The second green periodical in the Rebirth is Green Lanterns which has pretty much done away with Hal as he is off in space rucking with his arch nemesis. The guardianship of Earth has been entrusted to Simon Baz, who we met in the New 52. Adding some racial diversity to the line, Simon spent the early issues of his introductory story arc, insisting the colour of his skin does not make him a terrorist. Now he’s a fully fledged Lantern but still pretty wet behind the ears. If Simon’s a beginner, then his partner in green duties, Jessica Cruz, is still struggling to form constructs with her ring! A sufferer of agoraphobia like anxieties, it’s a wonder why she was selected for the ring’s responsibilities at all. Green Lanterns #1 to #4 frame the first proper run as Green Lanterns between the bickering and barely competent pair around an Atrocitus lead Red Lantern invasion of Earth. Jessica is pretty useless, low on self esteem and confidence and baffled as to what she is doing in this position. Simon, is further down the training line but still something of a novice and not exactly the most understanding partner. As a buddy movie type set up, it has legs but I can’t say how long my patience will last with the bickering incompatible partners and not very good at being a Lantern schtick. There’s plenty going on with each character – they both have families to worry about – which will hopefully see some expansive exposition as the title gets in to its stride. It is a change mind, to see a couple of Lanterns who aren’t all powerful, coming to terms with the potentially limitless abilities that reside on their fingers and not finding superhero-dom as effortless as the Justice League big hitters do. If only they could unlock that potential eh?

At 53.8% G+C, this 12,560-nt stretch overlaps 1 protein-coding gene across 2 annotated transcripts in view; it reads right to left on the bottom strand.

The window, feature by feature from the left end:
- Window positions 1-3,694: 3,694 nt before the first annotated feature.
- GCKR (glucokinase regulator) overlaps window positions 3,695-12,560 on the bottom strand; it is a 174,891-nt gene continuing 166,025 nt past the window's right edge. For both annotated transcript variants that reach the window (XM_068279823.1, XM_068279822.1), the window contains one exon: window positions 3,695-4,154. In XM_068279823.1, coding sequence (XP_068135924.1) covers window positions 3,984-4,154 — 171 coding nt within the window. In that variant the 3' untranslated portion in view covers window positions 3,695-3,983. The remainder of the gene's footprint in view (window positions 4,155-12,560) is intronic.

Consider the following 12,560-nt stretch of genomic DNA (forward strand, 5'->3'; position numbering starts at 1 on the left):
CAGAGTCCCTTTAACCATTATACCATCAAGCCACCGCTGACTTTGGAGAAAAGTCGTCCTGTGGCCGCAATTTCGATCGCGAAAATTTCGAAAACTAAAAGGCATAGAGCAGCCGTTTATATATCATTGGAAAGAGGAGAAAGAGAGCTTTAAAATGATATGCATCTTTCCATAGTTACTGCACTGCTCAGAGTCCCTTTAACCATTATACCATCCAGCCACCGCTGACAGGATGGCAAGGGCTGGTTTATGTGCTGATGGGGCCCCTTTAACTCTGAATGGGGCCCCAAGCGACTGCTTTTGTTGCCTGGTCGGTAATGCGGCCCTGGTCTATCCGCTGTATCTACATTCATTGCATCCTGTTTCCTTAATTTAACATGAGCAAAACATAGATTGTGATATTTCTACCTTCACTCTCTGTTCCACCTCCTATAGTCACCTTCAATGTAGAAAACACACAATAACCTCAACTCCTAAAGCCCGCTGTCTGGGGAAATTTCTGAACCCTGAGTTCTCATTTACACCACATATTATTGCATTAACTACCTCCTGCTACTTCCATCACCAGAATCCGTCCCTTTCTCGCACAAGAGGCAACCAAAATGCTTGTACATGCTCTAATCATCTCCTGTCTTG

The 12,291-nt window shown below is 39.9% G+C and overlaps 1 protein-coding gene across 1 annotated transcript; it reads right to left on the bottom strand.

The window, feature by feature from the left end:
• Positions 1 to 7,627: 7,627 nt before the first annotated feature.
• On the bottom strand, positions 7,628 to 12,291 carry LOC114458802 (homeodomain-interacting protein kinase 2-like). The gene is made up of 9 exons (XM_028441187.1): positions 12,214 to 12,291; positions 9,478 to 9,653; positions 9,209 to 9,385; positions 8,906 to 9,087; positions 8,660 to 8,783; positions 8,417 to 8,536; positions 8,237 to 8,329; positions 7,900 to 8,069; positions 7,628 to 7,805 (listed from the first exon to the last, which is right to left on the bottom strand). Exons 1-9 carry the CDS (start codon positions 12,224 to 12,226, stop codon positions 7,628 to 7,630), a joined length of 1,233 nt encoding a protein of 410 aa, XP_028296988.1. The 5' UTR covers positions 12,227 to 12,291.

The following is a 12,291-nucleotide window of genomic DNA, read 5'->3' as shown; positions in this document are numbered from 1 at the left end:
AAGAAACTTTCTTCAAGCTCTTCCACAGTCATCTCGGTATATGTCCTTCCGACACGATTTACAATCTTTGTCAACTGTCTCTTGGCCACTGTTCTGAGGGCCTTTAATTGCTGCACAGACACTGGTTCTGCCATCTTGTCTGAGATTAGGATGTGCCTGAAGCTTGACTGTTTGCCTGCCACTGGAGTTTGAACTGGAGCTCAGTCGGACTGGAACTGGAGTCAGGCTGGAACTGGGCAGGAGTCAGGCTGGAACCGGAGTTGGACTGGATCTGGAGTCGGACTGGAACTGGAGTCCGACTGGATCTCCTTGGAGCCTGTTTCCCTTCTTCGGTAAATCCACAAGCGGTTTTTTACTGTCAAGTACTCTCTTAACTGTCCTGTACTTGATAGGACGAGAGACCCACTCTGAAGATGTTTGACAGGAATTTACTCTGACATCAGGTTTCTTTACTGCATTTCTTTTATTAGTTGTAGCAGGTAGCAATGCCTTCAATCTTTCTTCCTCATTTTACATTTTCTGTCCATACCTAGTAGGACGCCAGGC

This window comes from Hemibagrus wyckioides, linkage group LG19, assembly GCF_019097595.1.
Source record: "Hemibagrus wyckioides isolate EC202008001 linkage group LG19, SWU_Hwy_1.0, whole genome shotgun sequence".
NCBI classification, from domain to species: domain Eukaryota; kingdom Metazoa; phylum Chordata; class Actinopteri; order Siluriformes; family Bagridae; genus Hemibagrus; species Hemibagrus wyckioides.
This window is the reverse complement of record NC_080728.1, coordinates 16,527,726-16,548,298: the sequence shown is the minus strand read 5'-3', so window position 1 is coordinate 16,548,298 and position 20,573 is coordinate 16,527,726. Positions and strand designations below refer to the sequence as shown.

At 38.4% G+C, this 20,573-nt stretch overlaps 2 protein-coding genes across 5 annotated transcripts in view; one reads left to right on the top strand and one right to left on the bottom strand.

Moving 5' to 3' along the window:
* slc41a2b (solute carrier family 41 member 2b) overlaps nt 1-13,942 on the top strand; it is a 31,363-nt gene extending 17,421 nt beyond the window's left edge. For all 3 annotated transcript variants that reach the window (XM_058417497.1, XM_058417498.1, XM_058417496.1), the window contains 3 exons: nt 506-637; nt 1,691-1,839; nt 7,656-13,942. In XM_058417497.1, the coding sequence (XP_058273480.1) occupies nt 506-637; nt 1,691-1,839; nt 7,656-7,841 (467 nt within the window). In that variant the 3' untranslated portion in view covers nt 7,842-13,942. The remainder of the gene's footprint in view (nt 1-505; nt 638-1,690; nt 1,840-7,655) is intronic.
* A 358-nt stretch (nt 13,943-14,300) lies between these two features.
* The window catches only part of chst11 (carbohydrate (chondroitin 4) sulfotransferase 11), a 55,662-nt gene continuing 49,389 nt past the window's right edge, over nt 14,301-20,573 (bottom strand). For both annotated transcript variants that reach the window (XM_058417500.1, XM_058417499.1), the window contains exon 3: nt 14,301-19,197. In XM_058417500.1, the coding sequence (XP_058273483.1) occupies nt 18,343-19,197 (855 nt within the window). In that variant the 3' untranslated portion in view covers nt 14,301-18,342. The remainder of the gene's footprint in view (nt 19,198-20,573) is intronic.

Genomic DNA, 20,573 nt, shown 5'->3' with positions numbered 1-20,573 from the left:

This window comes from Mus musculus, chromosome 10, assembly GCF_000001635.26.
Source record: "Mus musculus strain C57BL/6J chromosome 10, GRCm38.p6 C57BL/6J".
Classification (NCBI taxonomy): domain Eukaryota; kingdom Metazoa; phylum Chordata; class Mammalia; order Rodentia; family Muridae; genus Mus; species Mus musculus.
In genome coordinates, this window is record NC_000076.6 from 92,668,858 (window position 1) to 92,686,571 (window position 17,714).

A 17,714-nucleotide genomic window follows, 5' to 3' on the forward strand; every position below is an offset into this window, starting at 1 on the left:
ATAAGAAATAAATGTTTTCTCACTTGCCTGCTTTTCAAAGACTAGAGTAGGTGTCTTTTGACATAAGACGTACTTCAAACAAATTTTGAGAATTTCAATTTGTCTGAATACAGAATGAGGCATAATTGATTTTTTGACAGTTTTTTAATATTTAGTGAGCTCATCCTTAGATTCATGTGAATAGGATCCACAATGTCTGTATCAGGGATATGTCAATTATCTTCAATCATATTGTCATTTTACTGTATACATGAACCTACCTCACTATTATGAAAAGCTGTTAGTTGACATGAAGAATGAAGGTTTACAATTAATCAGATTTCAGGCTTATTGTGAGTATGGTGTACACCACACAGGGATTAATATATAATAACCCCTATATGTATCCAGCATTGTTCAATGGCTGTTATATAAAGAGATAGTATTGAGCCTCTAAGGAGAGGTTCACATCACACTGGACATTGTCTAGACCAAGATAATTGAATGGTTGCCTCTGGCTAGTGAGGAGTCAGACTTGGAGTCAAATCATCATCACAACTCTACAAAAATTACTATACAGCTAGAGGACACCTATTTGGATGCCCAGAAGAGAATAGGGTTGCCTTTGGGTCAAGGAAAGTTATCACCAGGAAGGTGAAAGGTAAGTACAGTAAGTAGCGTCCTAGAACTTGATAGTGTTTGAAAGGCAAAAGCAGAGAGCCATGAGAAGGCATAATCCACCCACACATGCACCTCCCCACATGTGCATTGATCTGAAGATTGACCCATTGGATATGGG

So this Rebirth caper – is it any good? You want my advice? Keep an eye on Hal Jordan, Aquaman and Supes. Marv Gadgie